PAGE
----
Barbara Dawson, age 57 of Bristol, Florida, died on December 21, 2015 after being wrongfully discharged from Calhoun Liberty Hospital. She had been seen and treated in the hospital, then discharged. However, Dawson was having trouble breathing. Instead of the emergency department re-evaluating her, they called the police to have her forcibly removed from the premises. According to the hospital spokeswoman

“While we can’t discuss her situation directly, we can say we generally only ask patients to be removed when there is a cause for concern about other patients’ care or safety.” -Ruth Attaway, CEO

This story reminds me so much of Eric Garner, the 43 year Staten Island, NY man that died at the hands of police from being put in a chokehold. In my 40 years, I have never gasped for air, thank God. I can only imagine I would be all kinds of combative if I couldn’t breathe. What a horrible way to leave here.

“I can’t breathe”

So we don’t have the right to breathe now? How disgusting! Eric Garner’s last audible words were “I can’t breathe.” Even though he was being detained for selling loose cigarettes, he didn’t have the basic right of a human, to breathe. This is an all too common epitaph for Black people. Sadly, Barbara Dawson has joined the angels with others who have been treated unfairly unto death by our justice system.

Where was Barbara Dawson’s advocate?

Her aunt was in the room with her on the fateful morning Dawson was to leave the hospital. She had been asked to take Dawson home because she had been discharged. However, Dawson knew something wasn’t right. No details have been released as to whether Ms. Dawson’s aunt was advocating for her continued care, but I can only imagine she must have. One of the things I preach here on this blog and one of the primary reasons I created this space is because patients need advocates. Learn more about why you need an advocate in this popular post.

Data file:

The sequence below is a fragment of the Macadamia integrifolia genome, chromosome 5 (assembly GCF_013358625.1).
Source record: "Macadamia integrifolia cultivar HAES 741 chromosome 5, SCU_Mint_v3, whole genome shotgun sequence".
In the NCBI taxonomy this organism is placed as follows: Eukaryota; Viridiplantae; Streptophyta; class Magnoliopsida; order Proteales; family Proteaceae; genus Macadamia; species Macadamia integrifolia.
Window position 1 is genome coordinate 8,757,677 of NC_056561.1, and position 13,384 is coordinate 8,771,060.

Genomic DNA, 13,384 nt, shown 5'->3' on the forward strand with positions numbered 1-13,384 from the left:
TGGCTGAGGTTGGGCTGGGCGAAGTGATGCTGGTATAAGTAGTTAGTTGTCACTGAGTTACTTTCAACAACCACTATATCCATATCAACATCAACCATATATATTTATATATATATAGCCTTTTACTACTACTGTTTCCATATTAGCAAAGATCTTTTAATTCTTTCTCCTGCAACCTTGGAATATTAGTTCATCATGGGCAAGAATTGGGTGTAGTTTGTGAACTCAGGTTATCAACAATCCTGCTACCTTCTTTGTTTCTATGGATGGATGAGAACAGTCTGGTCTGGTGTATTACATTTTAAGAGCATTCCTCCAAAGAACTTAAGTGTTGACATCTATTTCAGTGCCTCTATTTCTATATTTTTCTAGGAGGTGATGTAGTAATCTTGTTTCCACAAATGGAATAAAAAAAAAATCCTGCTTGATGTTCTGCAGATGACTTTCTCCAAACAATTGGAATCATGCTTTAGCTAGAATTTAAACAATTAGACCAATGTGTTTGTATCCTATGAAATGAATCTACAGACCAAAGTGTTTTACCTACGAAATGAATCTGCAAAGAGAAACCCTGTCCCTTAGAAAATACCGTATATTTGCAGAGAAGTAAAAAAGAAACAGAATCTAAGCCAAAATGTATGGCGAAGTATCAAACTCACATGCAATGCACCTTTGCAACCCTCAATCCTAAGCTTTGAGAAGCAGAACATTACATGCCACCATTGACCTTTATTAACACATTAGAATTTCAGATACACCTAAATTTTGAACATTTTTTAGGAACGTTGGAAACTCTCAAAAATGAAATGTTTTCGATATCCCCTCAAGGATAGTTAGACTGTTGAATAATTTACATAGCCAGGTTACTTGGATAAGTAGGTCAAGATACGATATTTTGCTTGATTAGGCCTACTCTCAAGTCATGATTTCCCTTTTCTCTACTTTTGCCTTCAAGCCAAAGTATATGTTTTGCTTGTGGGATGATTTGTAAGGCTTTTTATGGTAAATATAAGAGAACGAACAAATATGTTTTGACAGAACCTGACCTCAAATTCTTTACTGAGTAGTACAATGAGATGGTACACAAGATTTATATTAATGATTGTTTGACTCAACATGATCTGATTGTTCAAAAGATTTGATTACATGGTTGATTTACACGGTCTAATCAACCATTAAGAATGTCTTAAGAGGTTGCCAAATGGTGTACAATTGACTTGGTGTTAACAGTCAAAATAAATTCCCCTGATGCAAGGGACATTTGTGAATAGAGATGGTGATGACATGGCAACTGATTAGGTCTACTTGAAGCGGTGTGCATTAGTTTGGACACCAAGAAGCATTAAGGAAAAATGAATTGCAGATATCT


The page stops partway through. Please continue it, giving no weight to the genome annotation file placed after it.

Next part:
you need an advocate

The family has hired the law firm of the notable Benjamin Crump to represent them in this egregious case. My prayers are with this family and I hope Mr. Crump and other key influencers continue advocating on her behalf, despite her passing. Things like this should not happen.

We speak her name

I don’t know how this case could have ended any differently, other than her complaint of breathing difficulty be taken seriously. But we, at the EMP speak her name. Barbara Dawson’s life mattered. She didn’t deserve to spend her last hours in handcuffs being escorted out of the very place designed to help her.

i cant breathe epitaph